Nouns[edit] Nouns and pronouns are inflected for case, including nominative, objective, genitive (possessive), and locative.[23] The case marking pattern for each noun being inflected depends on the noun's degree of animacy. When a definite article such as -টা -ṭa (singular) or -গুলো -gulo (plural) is added, as in the tables below, nouns are also inflected for number. In most of the Bengali grammar
Bengali grammar
books, cases are divided in to 6 categories and an additional possessive case (possessive form is not recognised as a type of case by Bengali grammarians). But in term of usages, cases are generally grouped in to only 4 categories.

Singular noun inflection




ছাত্রটিchatrô-ṭithe student

জুতাটা juta-ṭathe shoe


ছাত্রটিকে chatrô-ṭi-kethe student

জুতাটা juta-ṭathe shoe


ছাত্রটির chatrô-ṭi-rthe student's

জুতাটার juta-ṭa-rthe shoe's


জুতাটায় juta-ṭa-yon/in the shoe

Plural noun inflection




ছাত্ররা/ছাত্রগণchatrô-rathe students

জুতাগুলা/জুতোগুলো juta-gula/juto-gulothe shoes


ছাত্রদের(কে)chatrô-der(ke)the students

জুতাগুলা/জুতোগুলো juta-gula/juto-gulothe shoes


ছাত্রদেরchatrô-derthe students'

জুতাগুলা/জুতোগুলোর juta-gula/juto-gulo-rthe shoes'


জুতাগুলা/জুতোগুলোতেjuta-gula/juto-gulo-teon/in the shoes

When counted, nouns take one of a small set of measure words. Nouns in Bengali (Japanese is similar in this respect) cannot be counted by adding the numeral directly adjacent to the noun. An appropriate measure word (MW) must be used between the numeral and the noun. Most nouns take the generic measure word -টা -ṭa, though other measure words indicate semantic classes (e.g. -জন -jôn for humans). There is also the classifier -khana, and its diminutive form -khani, which attach only to nouns denoting something flat, long, square, or thin. These are the least common of the classifiers.[79]

Measure words


Bengali transliteration

Literal translation

English translation

নয়টা গরু

Nôy-ṭa goru

Nine-MW cow

Nine cows

কয়টা বালিশ

Kôy-ṭa balish

How many-MW pillow

How many pillows

অনেকজন লোক

Ônek-jôn lok

Many-MW person

Many people

চার-পাঁচজন শিক্ষক

Car-pãc-jôn shikkhôk

Four-five-MW teacher

Four to five teachers

Measuring nouns in Bengali without their corresponding measure words (e.g. আট বিড়াল aṭ biṛal instead of আটটা বিড়াল aṭ-ṭa biṛal "eight cats") would typically be considered ungrammatical. However, when the semantic class of the noun is understood from the measure word, the noun is often omitted and only the measure word is used, e.g. শুধু একজন থাকবে। Shudhu êk-jôn thakbe. (lit. "Only one-MW will remain.") would be understood to mean "Only one person will remain.", given the semantic class implicit in -জন -jôn. In this sense, all nouns in Bengali, unlike most other Indo-European languages, are similar to mass nouns.

Verbs[edit] There are two classes of verbs: finite and non-finite. Non-finite verbs have no inflection for tense or person, while finite verbs are fully inflected for person (first, second, third), tense (present, past, future), aspect (simple, perfect, progressive), and honour (intimate, familiar, and formal), but not for number. Conditional, imperative, and other special inflections for mood can replace the tense and aspect suffixes. The number of inflections on many verb roots can total more than 200. Inflectional suffixes in the morphology of Bengali vary from region to region, along with minor differences in syntax. Bengali differs from most Indo- Aryan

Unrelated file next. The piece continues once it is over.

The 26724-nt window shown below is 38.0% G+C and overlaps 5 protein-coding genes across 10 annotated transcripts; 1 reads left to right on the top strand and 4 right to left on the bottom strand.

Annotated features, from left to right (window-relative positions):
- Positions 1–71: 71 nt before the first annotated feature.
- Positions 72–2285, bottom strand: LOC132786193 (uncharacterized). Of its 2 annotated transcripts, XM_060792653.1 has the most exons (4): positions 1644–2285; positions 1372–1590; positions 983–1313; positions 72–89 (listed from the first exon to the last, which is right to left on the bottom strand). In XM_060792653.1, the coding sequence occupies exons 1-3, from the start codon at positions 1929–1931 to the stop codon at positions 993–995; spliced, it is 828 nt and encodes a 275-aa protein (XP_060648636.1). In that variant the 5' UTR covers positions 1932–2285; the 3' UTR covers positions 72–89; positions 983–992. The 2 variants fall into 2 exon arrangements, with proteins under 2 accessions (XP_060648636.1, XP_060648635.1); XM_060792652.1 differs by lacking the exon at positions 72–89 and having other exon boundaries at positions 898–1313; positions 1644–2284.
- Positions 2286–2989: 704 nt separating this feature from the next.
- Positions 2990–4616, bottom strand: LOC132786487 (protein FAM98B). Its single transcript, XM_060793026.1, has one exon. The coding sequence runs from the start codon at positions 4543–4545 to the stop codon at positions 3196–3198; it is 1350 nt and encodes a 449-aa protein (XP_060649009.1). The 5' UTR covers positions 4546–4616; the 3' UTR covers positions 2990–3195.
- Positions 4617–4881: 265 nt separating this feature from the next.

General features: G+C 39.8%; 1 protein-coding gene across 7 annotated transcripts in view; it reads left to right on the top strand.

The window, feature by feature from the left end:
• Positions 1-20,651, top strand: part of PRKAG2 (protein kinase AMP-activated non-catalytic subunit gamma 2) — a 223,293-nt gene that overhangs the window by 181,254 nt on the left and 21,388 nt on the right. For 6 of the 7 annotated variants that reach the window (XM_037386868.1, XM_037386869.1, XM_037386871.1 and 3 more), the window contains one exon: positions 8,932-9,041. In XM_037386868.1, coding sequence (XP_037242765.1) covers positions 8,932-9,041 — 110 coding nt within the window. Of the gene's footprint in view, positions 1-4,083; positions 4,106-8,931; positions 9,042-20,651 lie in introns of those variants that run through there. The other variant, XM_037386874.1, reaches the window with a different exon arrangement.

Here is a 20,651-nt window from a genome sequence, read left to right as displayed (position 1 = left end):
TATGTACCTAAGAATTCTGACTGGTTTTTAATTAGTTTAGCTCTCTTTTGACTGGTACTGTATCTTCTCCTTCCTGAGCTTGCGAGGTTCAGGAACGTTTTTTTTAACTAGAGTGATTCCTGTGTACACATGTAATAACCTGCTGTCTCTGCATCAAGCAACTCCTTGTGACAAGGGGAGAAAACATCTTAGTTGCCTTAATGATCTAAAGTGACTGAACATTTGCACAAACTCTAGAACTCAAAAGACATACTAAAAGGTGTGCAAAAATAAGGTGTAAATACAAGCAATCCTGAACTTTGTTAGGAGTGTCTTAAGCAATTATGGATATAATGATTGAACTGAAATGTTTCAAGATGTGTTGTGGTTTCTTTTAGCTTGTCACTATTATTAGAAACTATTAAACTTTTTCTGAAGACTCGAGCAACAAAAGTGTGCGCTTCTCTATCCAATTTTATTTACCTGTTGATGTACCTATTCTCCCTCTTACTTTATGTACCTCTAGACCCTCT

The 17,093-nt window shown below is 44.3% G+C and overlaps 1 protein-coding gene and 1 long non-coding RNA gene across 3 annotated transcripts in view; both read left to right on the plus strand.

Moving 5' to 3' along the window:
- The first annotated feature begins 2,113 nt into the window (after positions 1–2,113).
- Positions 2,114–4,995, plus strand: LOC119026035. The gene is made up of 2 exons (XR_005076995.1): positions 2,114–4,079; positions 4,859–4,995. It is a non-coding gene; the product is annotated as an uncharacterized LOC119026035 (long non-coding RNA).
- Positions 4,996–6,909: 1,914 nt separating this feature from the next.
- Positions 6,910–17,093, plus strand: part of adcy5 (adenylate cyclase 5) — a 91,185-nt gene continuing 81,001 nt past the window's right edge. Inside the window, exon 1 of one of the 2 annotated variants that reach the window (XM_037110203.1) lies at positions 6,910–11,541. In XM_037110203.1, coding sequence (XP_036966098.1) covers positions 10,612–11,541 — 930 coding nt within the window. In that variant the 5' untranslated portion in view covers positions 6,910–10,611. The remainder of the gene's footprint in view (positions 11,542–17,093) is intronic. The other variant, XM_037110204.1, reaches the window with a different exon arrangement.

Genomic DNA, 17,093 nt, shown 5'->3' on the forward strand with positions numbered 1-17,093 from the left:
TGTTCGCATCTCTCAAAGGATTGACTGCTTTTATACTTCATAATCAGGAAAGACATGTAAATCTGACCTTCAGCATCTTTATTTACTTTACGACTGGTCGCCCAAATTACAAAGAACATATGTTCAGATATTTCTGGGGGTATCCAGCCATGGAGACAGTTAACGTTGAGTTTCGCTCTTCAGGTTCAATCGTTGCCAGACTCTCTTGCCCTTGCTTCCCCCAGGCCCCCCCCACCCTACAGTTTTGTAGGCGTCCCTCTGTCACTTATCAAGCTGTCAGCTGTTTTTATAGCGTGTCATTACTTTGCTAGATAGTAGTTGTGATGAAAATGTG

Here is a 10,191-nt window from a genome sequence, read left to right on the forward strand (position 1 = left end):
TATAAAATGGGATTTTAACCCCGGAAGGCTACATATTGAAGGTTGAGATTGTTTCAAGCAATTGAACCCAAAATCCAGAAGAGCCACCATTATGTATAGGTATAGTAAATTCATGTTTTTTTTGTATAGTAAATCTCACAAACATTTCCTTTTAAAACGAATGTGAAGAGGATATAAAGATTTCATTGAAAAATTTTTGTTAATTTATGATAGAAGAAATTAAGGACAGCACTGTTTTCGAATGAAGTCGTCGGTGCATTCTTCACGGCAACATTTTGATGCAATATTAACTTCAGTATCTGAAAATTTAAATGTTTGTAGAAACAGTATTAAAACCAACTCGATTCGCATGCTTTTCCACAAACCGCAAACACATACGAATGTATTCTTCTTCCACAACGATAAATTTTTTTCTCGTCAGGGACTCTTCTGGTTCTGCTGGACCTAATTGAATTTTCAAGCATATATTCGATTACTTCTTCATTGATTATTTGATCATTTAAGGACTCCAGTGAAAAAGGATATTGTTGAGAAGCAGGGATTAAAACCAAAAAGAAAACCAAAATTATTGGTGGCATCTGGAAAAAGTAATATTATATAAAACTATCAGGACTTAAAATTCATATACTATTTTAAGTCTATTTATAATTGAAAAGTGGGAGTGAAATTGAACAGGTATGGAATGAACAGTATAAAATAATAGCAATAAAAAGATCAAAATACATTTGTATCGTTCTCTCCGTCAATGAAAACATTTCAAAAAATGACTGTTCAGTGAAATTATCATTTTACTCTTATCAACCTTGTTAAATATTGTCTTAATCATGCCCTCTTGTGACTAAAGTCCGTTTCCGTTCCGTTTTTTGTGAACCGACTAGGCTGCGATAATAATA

Languages in the zero copula, where the copula or connective be is often missing in the present tense.[57] Thus, "he is a teacher" is সে শিক্ষক se shikkhôk, (literally "he teacher").[80] In this respect, Bengali is similar to Russian and Hungarian. Romani grammar is also the closest to Bengali grammar.[81]

Vocabulary[edit] Sources of modern literary Bengali words  67% native  25% Sanskrit
reborrowings  8% indigenous and foreign loans Main article: Bengali vocabulary Bengali has as many as 100,000 separate words, of which 50,000 are considered Tadbhavas, 21,100 are Tatsamas and the remainder loanwords from Austroasiatic and other foreign languages. However, these figures do not take into account the large proportion of archaic or highly technical words that are very rarely used. Furthermore, different dialects use more Persian and Arabic
vocabulary especially in different areas of Bangladesh
and Muslim majority areas of West Bengal. Hindus, on the other hand, use more Sanskrit vocabulary than Muslims. While standard Bengali is based on the Nadia dialect of spoken in the Hindu majority states of West Bengal, about 90% of Bengalis
in Bangladesh
(ca. 148 million) and 27% of Bengalis
in West Bengal
and 10% in Assam
(ca. 36 million) are Muslim and speak a more "persio-arabised" version of Bengali instead of the more Sanskrit influenced Standard Nadia dialect. The productive vocabulary used in modern literary works, in fact, is made up mostly (67%) of tadbhavas, while tatsamas comprise only 25% of the total.[82][83] Loanwords from non-Indic languages comprise the remaining 8% of the vocabulary used in modern Bengali literature. According to Suniti Kumar Chatterji, dictionaries from the early 20th century attributed about 50% of the Bengali vocabulary
Bengali vocabulary
to native words (i.e., naturally modified Prakrit
words, corrupted forms of Aryan words, and non Indo-European languages. About 45% percent of Bengali words are unmodified Sanskrit, and the remaining words are from foreign languages.[84] Dominant in the last group was Persian, which was also the source of some grammatical forms. More recent studies suggest that the use of native and foreign words has been increasing, mainly because of the preference of Bengali speakers for the colloquial style.[84] Because of centuries of contact with Europeans, Turkic peoples, and Persians, Bengali has absorbed numerous words from foreign languages, often totally integrating these borrowings into the core vocabulary. The most common borrowings from foreign languages come from three different kinds of contact. After close contact with several indigenous Austroasiatic languages,[85][86][87][88] and later the Mughal invasion whose court language was Persian, numerous Chagatai, Arabic, and Persian words were absorbed into the lexicon.[33] Later, East Asian travellers and lately European colonialism brought words from Portuguese, French, Dutch, and most significantly English during the colonial period.